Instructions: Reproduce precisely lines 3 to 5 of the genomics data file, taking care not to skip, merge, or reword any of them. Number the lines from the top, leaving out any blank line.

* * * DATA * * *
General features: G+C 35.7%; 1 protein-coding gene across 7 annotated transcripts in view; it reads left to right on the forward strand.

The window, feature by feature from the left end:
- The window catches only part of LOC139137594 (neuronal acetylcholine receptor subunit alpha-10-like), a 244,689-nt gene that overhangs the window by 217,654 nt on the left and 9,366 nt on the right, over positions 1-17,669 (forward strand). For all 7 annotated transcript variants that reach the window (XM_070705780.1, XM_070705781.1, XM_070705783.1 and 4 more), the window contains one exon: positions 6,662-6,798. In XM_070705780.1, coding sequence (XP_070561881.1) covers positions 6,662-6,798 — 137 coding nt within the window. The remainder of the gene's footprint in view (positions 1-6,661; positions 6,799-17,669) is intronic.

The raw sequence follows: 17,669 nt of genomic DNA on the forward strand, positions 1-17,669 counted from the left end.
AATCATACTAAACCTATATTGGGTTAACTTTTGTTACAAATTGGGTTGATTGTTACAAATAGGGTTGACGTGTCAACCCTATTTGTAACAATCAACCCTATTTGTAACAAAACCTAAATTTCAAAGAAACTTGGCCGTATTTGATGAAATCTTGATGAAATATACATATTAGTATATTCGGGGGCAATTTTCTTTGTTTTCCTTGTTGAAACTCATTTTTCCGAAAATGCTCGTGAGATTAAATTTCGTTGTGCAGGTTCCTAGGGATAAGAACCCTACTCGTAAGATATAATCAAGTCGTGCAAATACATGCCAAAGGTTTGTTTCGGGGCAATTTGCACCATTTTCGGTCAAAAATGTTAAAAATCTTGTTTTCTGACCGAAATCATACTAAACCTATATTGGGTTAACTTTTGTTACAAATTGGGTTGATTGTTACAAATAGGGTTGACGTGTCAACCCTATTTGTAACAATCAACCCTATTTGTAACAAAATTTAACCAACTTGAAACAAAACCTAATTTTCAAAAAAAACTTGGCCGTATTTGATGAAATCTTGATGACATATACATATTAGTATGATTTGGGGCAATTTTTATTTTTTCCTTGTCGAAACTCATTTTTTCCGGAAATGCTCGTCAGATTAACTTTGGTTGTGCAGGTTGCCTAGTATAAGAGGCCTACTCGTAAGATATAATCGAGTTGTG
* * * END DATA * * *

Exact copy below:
- The window catches only part of LOC139137594 (neuronal acetylcholine receptor subunit alpha-10-like), a 244,689-nt gene that overhangs the window by 217,654 nt on the left and 9,366 nt on the right, over positions 1-17,669 (forward strand). For all 7 annotated transcript variants that reach the window (XM_070705780.1, XM_070705781.1, XM_070705783.1 and 4 more), the window contains one exon: positions 6,662-6,798. In XM_070705780.1, coding sequence (XP_070561881.1) covers positions 6,662-6,798 — 137 coding nt within the window. The remainder of the gene's footprint in view (positions 1-6,661; positions 6,799-17,669) is intronic.

The raw sequence follows: 17,669 nt of genomic DNA on the forward strand, positions 1-17,669 counted from the left end.
AATCATACTAAACCTATATTGGGTTAACTTTTGTTACAAATTGGGTTGATTGTTACAAATAGGGTTGACGTGTCAACCCTATTTGTAACAATCAACCCTATTTGTAACAAAACCTAAATTTCAAAGAAACTTGGCCGTATTTGATGAAATCTTGATGAAATATACATATTAGTATATTCGGGGGCAATTTTCTTTGTTTTCCTTGTTGAAACTCATTTTTCCGAAAATGCTCGTGAGATTAAATTTCGTTGTGCAGGTTCCTAGGGATAAGAACCCTACTCGTAAGATATAATCAAGTCGTGCAAATACATGCCAAAGGTTTGTTTCGGGGCAATTTGCACCATTTTCGGTCAAAAATGTTAAAAATCTTGTTTTCTGACCGAAATCATACTAAACCTATATTGGGTTAACTTTTGTTACAAATTGGGTTGATTGTTACAAATAGGGTTGACGTGTCAACCCTATTTGTAACAATCAACCCTATTTGTAACAAAATTTAACCAACTTGAAACAAAACCTAATTTTCAAAAAAAACTTGGCCGTATTTGATGAAATCTTGATGACATATACATATTAGTATGATTTGGGGCAATTTTTATTTTTTCCTTGTCGAAACTCATTTTTTCCGGAAATGCTCGTCAGATTAACTTTGGTTGTGCAGGTTGCCTAGTATAAGAGGCCTACTCGTAAGATATAATCGAGTTGTG